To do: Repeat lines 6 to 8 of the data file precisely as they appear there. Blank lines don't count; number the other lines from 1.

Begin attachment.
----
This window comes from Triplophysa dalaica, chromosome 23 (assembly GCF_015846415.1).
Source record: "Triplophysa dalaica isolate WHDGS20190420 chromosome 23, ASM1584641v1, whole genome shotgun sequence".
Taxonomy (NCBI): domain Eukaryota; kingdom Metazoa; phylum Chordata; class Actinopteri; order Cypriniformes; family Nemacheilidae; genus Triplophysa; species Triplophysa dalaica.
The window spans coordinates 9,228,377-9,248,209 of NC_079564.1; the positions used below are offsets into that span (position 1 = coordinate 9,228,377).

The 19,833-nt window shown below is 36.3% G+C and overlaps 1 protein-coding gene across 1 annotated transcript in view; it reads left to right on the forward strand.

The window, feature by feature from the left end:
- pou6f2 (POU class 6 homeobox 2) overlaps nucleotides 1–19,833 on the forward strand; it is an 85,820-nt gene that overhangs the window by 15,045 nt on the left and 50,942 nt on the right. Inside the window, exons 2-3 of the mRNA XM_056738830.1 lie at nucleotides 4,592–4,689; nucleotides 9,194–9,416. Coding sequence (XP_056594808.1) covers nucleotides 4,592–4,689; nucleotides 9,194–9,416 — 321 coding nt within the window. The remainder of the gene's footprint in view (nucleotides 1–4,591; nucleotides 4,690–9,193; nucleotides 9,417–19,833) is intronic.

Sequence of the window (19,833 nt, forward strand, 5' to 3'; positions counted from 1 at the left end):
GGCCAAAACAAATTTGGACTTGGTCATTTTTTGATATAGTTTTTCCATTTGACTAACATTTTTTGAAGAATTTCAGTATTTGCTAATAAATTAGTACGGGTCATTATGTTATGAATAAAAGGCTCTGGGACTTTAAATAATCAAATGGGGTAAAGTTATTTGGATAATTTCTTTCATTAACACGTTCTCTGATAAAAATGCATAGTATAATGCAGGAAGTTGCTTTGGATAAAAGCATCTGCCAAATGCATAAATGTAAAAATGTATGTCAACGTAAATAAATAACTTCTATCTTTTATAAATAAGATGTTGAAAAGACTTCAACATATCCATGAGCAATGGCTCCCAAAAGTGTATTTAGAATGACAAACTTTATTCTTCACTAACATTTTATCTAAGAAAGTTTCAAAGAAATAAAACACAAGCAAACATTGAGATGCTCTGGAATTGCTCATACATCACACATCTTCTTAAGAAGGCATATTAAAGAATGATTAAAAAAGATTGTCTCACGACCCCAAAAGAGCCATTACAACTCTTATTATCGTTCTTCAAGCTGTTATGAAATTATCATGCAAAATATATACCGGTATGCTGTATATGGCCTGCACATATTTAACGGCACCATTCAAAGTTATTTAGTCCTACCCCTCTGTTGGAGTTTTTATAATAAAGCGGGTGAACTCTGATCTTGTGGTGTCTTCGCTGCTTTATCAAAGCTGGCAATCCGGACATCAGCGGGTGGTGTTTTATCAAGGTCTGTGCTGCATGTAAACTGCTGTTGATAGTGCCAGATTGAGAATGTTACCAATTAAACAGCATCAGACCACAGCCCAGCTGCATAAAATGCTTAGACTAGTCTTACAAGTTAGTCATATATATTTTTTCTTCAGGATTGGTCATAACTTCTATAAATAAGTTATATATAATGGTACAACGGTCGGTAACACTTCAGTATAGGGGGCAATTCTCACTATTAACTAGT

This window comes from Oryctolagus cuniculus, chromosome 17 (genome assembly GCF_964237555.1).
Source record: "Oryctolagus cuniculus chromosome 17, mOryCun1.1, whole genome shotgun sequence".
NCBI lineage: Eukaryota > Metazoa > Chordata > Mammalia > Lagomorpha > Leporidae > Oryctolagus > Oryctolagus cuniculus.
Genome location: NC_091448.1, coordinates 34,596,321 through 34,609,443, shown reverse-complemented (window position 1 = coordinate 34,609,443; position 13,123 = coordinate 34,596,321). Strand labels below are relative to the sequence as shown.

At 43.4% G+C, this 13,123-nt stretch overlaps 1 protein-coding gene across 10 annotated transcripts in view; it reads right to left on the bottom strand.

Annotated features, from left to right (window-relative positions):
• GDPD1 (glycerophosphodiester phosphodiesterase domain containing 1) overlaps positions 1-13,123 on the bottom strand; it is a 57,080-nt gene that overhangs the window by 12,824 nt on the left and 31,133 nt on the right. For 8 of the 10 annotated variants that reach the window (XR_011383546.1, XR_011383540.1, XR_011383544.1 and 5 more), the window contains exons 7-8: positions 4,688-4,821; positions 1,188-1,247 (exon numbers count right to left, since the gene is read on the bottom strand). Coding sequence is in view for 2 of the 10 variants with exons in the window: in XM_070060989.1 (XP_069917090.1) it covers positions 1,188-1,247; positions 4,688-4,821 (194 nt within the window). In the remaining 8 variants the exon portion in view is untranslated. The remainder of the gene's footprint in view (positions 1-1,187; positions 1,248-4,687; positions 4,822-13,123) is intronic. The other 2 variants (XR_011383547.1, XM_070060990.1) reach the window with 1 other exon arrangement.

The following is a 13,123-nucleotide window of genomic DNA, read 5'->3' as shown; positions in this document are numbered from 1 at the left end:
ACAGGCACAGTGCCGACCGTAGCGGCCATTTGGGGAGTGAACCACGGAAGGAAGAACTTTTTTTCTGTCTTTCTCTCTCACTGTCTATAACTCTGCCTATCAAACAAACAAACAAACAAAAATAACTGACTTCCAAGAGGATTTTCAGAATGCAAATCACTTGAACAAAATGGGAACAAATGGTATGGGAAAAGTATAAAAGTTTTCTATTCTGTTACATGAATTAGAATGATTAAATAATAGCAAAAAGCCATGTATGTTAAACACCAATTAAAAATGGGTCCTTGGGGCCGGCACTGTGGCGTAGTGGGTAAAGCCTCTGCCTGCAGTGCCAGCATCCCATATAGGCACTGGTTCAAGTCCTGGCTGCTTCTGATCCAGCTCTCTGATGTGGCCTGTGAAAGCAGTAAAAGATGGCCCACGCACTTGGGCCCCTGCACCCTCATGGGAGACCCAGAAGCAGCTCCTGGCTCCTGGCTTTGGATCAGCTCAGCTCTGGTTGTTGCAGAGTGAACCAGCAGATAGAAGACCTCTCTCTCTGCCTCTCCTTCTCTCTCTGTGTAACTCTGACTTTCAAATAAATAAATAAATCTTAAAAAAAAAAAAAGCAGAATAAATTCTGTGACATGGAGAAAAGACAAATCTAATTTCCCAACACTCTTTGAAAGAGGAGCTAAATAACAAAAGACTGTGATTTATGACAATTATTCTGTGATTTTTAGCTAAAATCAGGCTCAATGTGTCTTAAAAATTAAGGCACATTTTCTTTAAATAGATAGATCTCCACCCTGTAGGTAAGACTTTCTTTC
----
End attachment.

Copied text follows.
The window, feature by feature from the left end:
- pou6f2 (POU class 6 homeobox 2) overlaps nucleotides 1–19,833 on the forward strand; it is an 85,820-nt gene that overhangs the window by 15,045 nt on the left and 50,942 nt on the right. Inside the window, exons 2-3 of the mRNA XM_056738830.1 lie at nucleotides 4,592–4,689; nucleotides 9,194–9,416. Coding sequence (XP_056594808.1) covers nucleotides 4,592–4,689; nucleotides 9,194–9,416 — 321 coding nt within the window. The remainder of the gene's footprint in view (nucleotides 1–4,591; nucleotides 4,690–9,193; nucleotides 9,417–19,833) is intronic.

Sequence of the window (19,833 nt, forward strand, 5' to 3'; positions counted from 1 at the left end):